ANZ will have a much easier time convincing investors about the merits of a $4.9 billion takeover of Suncorp’s bank than it will about buying accounting software group MYOB.
But convincing the new chair of the Australian Competition and Consumer Commission, Gina Cass-Gottlieb, may be another thing entirely.
The deal looms as the first major test for Cass-Gottlieb. But although the idea that the power of the big four should not be increased is almost a foundational philosophy for the watchdog, proving ANZ’s takeover will result in a substantial lessening of competition will be more complex.
Former ACCC chairman Graeme Samuel approved Australia’s last major bank takeovers – Commonwealth Bank’s acquisition of BankWest and Westpac’s purchase of St George – through gritted teeth, given the turmoil the smaller groups faced in the GFC left him little choice. But as far back as 2010, he warned any further mergers between a big four bank and a regional rival would face intense and possibly insurmountable scrutiny.
Samuel’s successor, Rod Sims, regularly bemoaned the lack of competition in the banking sector and conducted inquiries into mortgage competition in 2018 and 2020. The ACCC even set up a Financial Services Unit that was (comically) asked by the Coalition government to make recommendations to improve banking competition every six months.
All of which would appear to make it easy for the ACCC to knock back ANZ’s Suncorp takeover. But data from the prudential regulator suggests that the actual impact on competition will be relatively small.
While the big four’s share of home lending is 75.2 per cent, ANZ is the laggard of the bunch with a 13.1 per cent share. Suncorp is the smallest regional bank with a 2.3 per cent share, meaning the pair’s combined share of 15.4 per cent would be way behind CBA (market leader with 26 per cent) and Westpac (21.6 per cent).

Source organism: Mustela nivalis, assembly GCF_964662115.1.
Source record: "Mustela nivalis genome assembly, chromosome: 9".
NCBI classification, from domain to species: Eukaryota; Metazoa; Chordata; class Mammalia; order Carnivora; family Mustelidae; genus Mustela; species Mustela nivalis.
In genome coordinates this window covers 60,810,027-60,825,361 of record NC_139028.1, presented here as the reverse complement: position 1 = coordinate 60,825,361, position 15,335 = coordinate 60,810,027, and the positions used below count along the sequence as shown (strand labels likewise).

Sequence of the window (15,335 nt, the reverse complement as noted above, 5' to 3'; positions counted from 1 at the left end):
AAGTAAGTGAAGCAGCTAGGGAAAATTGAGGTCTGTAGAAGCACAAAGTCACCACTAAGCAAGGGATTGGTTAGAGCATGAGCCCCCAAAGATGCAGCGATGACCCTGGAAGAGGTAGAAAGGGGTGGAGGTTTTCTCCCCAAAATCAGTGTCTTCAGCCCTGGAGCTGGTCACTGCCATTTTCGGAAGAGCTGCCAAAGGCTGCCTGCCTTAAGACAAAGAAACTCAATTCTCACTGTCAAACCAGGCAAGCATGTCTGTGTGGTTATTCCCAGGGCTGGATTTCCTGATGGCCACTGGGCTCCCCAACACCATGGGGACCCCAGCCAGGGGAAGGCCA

Deposit market shares are broadly similar, with ANZ holding 13.3 per cent and Suncorp holding 1.7 per cent. ANZ’s combined deposit share post-merger of 15 per cent would rank it fourth of the big four, behind third-placed NAB with a 16.9 per cent share.
Three competitors down to two is clearly a substantial lessening of competition. Four down to three also meets the criteria in banking.
But seven (the big four plus Bendigo & Adelaide Bank, Bank of Queensland and Suncorp) down to six is a harder case to make.
Although that probably won’t prevent Cass-Gottlieb from trying.
More on the ANZ-Suncorp deal
- ANZ to buy Suncorp bank in $4.9b ‘cornerstone’ deal. ANZ confirmed it will raise $3.5 billion to finance its $4.9 billion purchase of Suncorp’s bank and pledged to keep branches open for three years.
- ANZ’s ‘once-in-a-lifetime’ deal comes with complexity. Shayne Elliott says seven years of simplification has set ANZ up for the $4.9 billion acquisition of Suncorp’s bank. But with deal making and growth comes complexity around execution, writes Chanticleer columnist James Thomson.
- Macquarie, UBS launch ANZ Bank’s $3.5b raising. ANZ Banking Group is offering new shares at a 12.7 per cent discount to the last close in an effort to raise $3.5 billion to acquire Suncorp’s bank.
- Shayne Elliott’s banking epiphany. ANZ’s tilt at Suncorp is a way for the Melbourne-based lender to claw back some of the share it has ceded in the crucial home lending market over the past four years, writes columnist Karen Maley.
- ANZ/Suncorp deal will be first test for new ACCC boss. The watchdog has long bemoaned the market power of the big four banks, but proving that an ANZ takeover of Suncorp will substantially lessen competition may prove complex, writes Chanticleer columnist James Thomson.
- ANZ’s $5b tilt at Suncorp puts spotlight on competition. The big four institution has swooped on the insurer’s bank to bolster larger player’s languishing home loan division if the deal passes political hurdles.
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